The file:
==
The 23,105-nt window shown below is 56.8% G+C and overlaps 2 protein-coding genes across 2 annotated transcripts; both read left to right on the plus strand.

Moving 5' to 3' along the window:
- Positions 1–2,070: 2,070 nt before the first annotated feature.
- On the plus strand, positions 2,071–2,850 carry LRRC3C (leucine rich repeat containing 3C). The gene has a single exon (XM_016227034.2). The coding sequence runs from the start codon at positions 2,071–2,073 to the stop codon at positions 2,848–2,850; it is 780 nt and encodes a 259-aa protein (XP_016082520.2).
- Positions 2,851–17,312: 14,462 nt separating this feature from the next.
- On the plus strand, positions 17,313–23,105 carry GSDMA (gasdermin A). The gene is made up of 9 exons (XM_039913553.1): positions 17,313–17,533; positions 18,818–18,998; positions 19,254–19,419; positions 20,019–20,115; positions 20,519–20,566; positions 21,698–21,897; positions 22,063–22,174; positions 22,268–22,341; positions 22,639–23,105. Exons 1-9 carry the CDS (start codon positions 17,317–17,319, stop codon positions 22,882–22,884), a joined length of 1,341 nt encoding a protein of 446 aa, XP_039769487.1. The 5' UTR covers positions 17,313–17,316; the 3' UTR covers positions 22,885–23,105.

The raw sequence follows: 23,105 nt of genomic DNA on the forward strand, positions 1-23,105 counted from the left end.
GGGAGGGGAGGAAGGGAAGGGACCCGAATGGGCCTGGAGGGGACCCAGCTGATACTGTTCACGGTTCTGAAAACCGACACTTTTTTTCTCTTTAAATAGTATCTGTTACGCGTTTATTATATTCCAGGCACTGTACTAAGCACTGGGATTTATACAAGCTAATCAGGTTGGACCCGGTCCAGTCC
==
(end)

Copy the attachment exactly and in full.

The 23,105-nt window shown below is 56.8% G+C and overlaps 2 protein-coding genes across 2 annotated transcripts; both read left to right on the plus strand.

Moving 5' to 3' along the window:
- Positions 1–2,070: 2,070 nt before the first annotated feature.
- On the plus strand, positions 2,071–2,850 carry LRRC3C (leucine rich repeat containing 3C). The gene has a single exon (XM_016227034.2). The coding sequence runs from the start codon at positions 2,071–2,073 to the stop codon at positions 2,848–2,850; it is 780 nt and encodes a 259-aa protein (XP_016082520.2).
- Positions 2,851–17,312: 14,462 nt separating this feature from the next.
- On the plus strand, positions 17,313–23,105 carry GSDMA (gasdermin A). The gene is made up of 9 exons (XM_039913553.1): positions 17,313–17,533; positions 18,818–18,998; positions 19,254–19,419; positions 20,019–20,115; positions 20,519–20,566; positions 21,698–21,897; positions 22,063–22,174; positions 22,268–22,341; positions 22,639–23,105. Exons 1-9 carry the CDS (start codon positions 17,317–17,319, stop codon positions 22,882–22,884), a joined length of 1,341 nt encoding a protein of 446 aa, XP_039769487.1. The 5' UTR covers positions 17,313–17,316; the 3' UTR covers positions 22,885–23,105.

The raw sequence follows: 23,105 nt of genomic DNA on the forward strand, positions 1-23,105 counted from the left end.
GGGAGGGGAGGAAGGGAAGGGACCCGAATGGGCCTGGAGGGGACCCAGCTGATACTGTTCACGGTTCTGAAAACCGACACTTTTTTTCTCTTTAAATAGTATCTGTTACGCGTTTATTATATTCCAGGCACTGTACTAAGCACTGGGATTTATACAAGCTAATCAGGTTGGACCCGGTCCAGTCC